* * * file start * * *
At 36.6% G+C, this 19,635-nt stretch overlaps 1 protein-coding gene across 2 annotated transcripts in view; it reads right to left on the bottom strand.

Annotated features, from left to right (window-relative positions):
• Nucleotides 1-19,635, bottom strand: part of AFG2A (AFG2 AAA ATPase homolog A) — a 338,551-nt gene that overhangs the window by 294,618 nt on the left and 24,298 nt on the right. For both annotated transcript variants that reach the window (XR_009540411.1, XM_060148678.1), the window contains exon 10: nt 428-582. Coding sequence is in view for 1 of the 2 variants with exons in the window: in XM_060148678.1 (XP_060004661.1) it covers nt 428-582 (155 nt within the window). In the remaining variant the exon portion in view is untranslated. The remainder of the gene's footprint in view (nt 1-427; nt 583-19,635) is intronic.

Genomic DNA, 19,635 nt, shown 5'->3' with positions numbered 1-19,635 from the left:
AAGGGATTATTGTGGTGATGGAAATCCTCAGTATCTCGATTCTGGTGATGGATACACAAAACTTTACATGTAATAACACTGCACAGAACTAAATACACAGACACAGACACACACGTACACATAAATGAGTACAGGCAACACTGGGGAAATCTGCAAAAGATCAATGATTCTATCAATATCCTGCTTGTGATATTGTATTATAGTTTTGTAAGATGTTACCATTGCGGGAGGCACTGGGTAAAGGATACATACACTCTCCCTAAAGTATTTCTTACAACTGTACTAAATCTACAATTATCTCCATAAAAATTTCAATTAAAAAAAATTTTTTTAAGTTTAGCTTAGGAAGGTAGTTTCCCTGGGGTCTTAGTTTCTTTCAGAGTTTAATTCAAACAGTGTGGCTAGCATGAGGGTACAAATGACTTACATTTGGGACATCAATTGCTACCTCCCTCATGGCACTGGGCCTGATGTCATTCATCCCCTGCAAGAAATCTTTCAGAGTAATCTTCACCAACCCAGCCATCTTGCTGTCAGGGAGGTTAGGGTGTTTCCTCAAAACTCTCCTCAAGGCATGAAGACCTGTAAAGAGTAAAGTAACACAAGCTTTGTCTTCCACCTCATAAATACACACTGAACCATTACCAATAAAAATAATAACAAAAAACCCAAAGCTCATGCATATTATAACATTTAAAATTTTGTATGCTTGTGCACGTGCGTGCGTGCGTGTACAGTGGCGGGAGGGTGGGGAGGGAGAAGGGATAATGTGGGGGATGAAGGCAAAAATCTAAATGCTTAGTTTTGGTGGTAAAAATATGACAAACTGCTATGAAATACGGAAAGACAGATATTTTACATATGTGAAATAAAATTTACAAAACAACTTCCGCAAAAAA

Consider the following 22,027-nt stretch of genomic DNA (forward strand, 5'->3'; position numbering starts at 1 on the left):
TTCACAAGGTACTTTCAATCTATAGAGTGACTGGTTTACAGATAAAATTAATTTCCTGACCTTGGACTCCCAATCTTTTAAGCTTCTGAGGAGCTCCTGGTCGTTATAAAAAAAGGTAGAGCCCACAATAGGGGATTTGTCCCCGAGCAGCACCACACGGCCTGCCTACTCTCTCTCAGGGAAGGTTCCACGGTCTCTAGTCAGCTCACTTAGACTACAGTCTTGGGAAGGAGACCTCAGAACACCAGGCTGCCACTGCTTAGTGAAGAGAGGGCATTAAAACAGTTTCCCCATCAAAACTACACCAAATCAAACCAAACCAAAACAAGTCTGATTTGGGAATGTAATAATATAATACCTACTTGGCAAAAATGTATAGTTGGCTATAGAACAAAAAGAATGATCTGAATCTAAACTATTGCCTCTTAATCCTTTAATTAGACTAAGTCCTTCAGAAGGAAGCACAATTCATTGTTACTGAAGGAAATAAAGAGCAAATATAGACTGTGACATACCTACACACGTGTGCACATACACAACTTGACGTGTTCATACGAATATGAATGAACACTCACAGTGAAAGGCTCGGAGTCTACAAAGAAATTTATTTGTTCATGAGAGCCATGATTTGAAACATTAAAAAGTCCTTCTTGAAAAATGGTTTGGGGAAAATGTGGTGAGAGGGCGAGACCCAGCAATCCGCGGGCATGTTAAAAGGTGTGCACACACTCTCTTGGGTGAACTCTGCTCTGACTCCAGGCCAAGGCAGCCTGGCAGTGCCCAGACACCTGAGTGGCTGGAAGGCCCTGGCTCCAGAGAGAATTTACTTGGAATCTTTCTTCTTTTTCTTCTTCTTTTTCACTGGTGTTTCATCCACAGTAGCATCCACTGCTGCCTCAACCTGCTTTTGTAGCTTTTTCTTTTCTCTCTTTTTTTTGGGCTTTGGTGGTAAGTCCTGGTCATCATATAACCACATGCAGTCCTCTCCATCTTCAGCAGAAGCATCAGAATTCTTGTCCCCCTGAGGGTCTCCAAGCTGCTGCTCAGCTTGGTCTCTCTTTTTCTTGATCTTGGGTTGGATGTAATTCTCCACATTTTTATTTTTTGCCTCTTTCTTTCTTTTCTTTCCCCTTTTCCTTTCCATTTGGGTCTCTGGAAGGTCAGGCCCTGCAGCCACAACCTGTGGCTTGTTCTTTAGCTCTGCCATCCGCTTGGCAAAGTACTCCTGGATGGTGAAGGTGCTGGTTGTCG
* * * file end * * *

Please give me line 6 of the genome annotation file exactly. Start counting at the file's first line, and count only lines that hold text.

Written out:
Consider the following 22,027-nt stretch of genomic DNA (forward strand, 5'->3'; position numbering starts at 1 on the left):